Print Page

The Canadian Alliance for Sustainable Health Care (CASHC)

Health touches all Canadians. Everyone has a relationship with the health system in one way or another. After decades of debate, significant increases in public funding, and ongoing efforts to reform services all across the country, the state of health and health care is a top concern for Canadians. An absence of clear goals, a system designed for a previous era, inadequate use of innovative technologies and modern management tools, and a misalignment with the needs of an aging population are just some of the weaknesses of the status quo. The Canadian Alliance for Sustainable Health Care (CASHC) was created to respond to the reality that Canada’s current public health care system is fiscally unsustainable.

Under this program, The Conference Board of Canada researches and analyzes the full range of issues, and options for solutions, for both governments and employers. This dual focus sets this initiative apart from other health care research, as does its scope. The research framework includes health care systemic challenges, as well as challenges related to institutional and professional competencies, and to governance. We leverage the quantitative analysis skills of our economic and forecast analysis team, together with the organizational performance and public policy expertise in other divisions of the Conference Board.

What’s New

Healthy Canada Conference Series

 

Improving Access to Canadian Health Care: The Role of Tax Policies, May 2016

This research assesses several Canadian fiscal and tax policies related to health care. It examines their role in providing access to uninsured or underinsured health care services, and their costs in terms of foregone federal revenues.

Multiple Sclerosis in the Workplace: Supporting Successful Employment Experiences, May 2016

This report provides a high-level understanding of the MS experience in Canada as it pertains to employment issues, and describes the relative success of treatments and strategies to mitigate the impacts of the disease in the workplace. 

Canada’s Seniors Population Projection, April 2016

Canada’s Seniors Population: A 35 Year Projection by Province shows how the senior population and senior care—spending, employment, and caregivers—is expected to change in each province between 2011 and 2046.

Funding Canadian Health Care in 2035: Strategic Foresight Scenarios, March 2016

Based on two key drivers—technology uptake and funding expectations—this briefing lays out four divergent funding scenarios for 2035 and considers how a Canadian health care strategy might be shaped within the context of each of these futures.

Inclusive Growth: A New Approach to Economic Evaluation of Health Policy, March 2016

This report discusses the OECD's “inclusive growth” methodology—developed to evaluate policies based on their effects on aggregate living standards. This entails constructing an index of living standards that incorporates income, life expectancy, unemployment rates, and inequality. Unlike many indexes of well-being, the weighting between factors is based on willingness to sacrifice income to achieve a benchmark life expectancy and unemployment rate.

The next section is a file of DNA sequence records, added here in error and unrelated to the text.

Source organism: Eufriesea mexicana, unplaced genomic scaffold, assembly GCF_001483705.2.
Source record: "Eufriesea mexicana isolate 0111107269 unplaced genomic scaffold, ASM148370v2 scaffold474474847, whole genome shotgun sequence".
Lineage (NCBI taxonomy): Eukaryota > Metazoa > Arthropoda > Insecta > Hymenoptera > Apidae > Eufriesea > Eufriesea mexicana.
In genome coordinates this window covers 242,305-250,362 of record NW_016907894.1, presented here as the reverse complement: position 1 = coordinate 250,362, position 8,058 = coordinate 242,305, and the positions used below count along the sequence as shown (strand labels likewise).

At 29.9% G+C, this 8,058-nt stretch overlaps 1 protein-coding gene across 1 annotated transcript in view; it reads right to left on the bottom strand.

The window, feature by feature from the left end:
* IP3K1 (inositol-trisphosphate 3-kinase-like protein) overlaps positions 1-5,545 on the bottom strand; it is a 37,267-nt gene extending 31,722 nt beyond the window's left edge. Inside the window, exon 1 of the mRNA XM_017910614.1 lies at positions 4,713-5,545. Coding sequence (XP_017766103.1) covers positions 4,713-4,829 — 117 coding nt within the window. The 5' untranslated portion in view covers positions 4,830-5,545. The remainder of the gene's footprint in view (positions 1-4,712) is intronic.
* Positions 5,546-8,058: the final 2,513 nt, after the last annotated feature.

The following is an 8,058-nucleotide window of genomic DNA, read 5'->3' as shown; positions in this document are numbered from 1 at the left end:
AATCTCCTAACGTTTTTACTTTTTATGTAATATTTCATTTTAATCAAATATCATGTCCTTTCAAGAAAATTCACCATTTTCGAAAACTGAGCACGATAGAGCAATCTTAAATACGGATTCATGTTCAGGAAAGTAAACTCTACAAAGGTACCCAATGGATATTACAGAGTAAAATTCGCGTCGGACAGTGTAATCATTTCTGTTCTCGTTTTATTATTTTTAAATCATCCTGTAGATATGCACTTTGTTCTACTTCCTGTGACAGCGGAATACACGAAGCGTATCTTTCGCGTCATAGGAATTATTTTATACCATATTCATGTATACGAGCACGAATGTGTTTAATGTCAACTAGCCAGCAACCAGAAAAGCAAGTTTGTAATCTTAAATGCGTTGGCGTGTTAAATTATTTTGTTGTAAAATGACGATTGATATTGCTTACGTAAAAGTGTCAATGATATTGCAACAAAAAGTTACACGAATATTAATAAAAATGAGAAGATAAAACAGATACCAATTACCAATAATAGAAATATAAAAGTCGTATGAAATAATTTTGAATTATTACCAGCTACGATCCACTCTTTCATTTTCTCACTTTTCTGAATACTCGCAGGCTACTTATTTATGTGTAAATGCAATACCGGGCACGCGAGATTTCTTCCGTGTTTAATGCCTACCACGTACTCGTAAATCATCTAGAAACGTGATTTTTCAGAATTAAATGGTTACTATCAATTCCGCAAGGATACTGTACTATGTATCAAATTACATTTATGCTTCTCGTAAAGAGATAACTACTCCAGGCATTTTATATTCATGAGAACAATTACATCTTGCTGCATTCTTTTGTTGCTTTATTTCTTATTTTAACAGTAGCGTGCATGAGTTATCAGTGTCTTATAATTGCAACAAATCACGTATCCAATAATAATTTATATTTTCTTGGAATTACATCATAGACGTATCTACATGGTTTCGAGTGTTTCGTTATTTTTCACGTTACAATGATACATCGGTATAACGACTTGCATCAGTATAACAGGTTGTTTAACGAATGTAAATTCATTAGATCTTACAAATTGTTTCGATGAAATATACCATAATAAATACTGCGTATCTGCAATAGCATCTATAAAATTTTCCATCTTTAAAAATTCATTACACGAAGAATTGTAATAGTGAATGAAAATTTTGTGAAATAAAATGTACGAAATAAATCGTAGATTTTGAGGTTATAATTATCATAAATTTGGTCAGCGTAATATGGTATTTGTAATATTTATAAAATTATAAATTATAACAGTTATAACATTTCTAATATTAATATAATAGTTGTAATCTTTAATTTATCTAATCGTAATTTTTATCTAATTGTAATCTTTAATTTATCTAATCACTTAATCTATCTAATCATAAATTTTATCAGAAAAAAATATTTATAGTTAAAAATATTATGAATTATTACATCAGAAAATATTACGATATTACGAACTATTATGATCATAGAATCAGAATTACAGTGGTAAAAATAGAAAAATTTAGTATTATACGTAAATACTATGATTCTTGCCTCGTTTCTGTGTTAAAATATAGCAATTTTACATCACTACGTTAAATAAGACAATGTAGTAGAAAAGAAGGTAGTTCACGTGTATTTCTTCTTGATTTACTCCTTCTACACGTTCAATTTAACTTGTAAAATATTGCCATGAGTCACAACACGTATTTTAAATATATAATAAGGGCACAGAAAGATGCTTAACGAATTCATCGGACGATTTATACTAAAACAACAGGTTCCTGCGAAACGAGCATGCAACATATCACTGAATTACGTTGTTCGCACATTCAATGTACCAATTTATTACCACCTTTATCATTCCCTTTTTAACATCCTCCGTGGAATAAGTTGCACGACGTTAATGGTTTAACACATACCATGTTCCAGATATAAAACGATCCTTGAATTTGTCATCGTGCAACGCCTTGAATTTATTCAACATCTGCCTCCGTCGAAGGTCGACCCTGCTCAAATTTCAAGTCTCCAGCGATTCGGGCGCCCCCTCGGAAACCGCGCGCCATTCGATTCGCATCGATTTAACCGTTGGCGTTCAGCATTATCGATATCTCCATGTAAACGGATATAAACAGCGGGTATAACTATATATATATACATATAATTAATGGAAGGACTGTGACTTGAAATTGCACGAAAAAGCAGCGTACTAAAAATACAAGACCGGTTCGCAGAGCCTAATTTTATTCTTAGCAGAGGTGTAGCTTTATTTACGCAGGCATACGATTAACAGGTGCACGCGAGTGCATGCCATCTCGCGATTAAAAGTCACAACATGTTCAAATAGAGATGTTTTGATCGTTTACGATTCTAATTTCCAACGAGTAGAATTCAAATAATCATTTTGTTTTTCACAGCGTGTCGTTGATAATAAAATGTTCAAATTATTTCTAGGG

Healthy Brains at Work: Employer-Sponsored Mental Health Benefits and Programs, February 2016

The second report in CASHC's four-part Healthy Brains at Work research series explores employer-sponsored benefits and programs in Canada that address mental health conditions. It explores the guidelines and standards employers are using to implement their mental health strategy, reveals how these offerings differ among both employers and industries, and discusses the barriers and challenges employers encounter in implementing a mental health strategy or policy.

Moving Ahead: Workplace Interventions to Reduce Physical Inactivity and Sedentary Behaviour, December 2015

CASHC’s Moving Ahead series shows how physical inactivity and sedentary behaviour are costly to individuals, employers, and society. This final briefing in the series provides employers with organizational approaches to promote physical activity and reduce sedentary behaviour among employees.

Mapping the Journey: Success and Failure with Lean, November 2015

CASHC’s “Lean” in Canadian Health Care series introduces “Lean,” a relatively new approach that focuses on maximizing customer value by eliminating “waste” from workflow. Many Canadian health care organizations aspire to become Lean organizations, yet find the journey difficult. This final installment in the series explores the three levels of Lean, and the rewards and challenges of each.

Future Care for Canadian Seniors: A Status Quo Forecast, November 2015

A Status Quo Forecast is the second briefing in the Future Care for Canadian Seniors series. It highlights the pressing implications that the rising number of Canadian seniors who will need continuing care supports over the next few decades will have on public spending, the labour market, and institutional infrastructure.

The Footprint of Mental Health Conditions: Healthy Brains at Work, May 2015

The Footprint of Mental Health Conditions: Healthy Brains at Work is the first of a four-part series that explores the importance of addressing mental health and mental illnesses in Canadian workplaces.

Moving Ahead: Taking Steps to Reduce Physical Inactivity and Sedentary Behaviour, May 2015

The majority of Canadians are inactive and sedentary most of the time. This briefing outlines the criteria that decision-makers can use when planning strategies and programs to promote physical activity and deter excessive sedentary behaviour.